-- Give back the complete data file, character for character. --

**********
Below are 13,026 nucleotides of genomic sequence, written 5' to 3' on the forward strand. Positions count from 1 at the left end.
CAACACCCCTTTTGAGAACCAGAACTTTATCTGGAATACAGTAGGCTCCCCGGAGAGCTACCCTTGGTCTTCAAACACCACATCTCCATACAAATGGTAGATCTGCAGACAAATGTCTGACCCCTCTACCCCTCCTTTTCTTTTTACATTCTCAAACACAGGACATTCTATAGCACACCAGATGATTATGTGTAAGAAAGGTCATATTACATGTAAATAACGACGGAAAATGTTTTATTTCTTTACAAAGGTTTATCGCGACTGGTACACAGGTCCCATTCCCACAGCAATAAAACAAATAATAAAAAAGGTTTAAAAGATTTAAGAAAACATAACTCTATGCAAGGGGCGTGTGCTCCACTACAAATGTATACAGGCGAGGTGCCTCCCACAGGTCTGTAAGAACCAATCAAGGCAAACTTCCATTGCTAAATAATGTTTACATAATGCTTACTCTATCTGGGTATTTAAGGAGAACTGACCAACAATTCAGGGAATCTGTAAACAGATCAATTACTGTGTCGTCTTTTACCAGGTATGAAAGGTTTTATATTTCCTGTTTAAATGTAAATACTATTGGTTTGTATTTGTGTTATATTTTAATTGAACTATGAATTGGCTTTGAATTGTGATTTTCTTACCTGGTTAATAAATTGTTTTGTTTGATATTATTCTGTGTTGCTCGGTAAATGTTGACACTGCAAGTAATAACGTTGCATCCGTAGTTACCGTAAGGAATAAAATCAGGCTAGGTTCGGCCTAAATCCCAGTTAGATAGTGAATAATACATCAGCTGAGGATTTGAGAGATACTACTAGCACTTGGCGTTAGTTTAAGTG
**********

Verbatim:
Below are 13,026 nucleotides of genomic sequence, written 5' to 3' on the forward strand. Positions count from 1 at the left end.
CAACACCCCTTTTGAGAACCAGAACTTTATCTGGAATACAGTAGGCTCCCCGGAGAGCTACCCTTGGTCTTCAAACACCACATCTCCATACAAATGGTAGATCTGCAGACAAATGTCTGACCCCTCTACCCCTCCTTTTCTTTTTACATTCTCAAACACAGGACATTCTATAGCACACCAGATGATTATGTGTAAGAAAGGTCATATTACATGTAAATAACGACGGAAAATGTTTTATTTCTTTACAAAGGTTTATCGCGACTGGTACACAGGTCCCATTCCCACAGCAATAAAACAAATAATAAAAAAGGTTTAAAAGATTTAAGAAAACATAACTCTATGCAAGGGGCGTGTGCTCCACTACAAATGTATACAGGCGAGGTGCCTCCCACAGGTCTGTAAGAACCAATCAAGGCAAACTTCCATTGCTAAATAATGTTTACATAATGCTTACTCTATCTGGGTATTTAAGGAGAACTGACCAACAATTCAGGGAATCTGTAAACAGATCAATTACTGTGTCGTCTTTTACCAGGTATGAAAGGTTTTATATTTCCTGTTTAAATGTAAATACTATTGGTTTGTATTTGTGTTATATTTTAATTGAACTATGAATTGGCTTTGAATTGTGATTTTCTTACCTGGTTAATAAATTGTTTTGTTTGATATTATTCTGTGTTGCTCGGTAAATGTTGACACTGCAAGTAATAACGTTGCATCCGTAGTTACCGTAAGGAATAAAATCAGGCTAGGTTCGGCCTAAATCCCAGTTAGATAGTGAATAATACATCAGCTGAGGATTTGAGAGATACTACTAGCACTTGGCGTTAGTTTAAGTG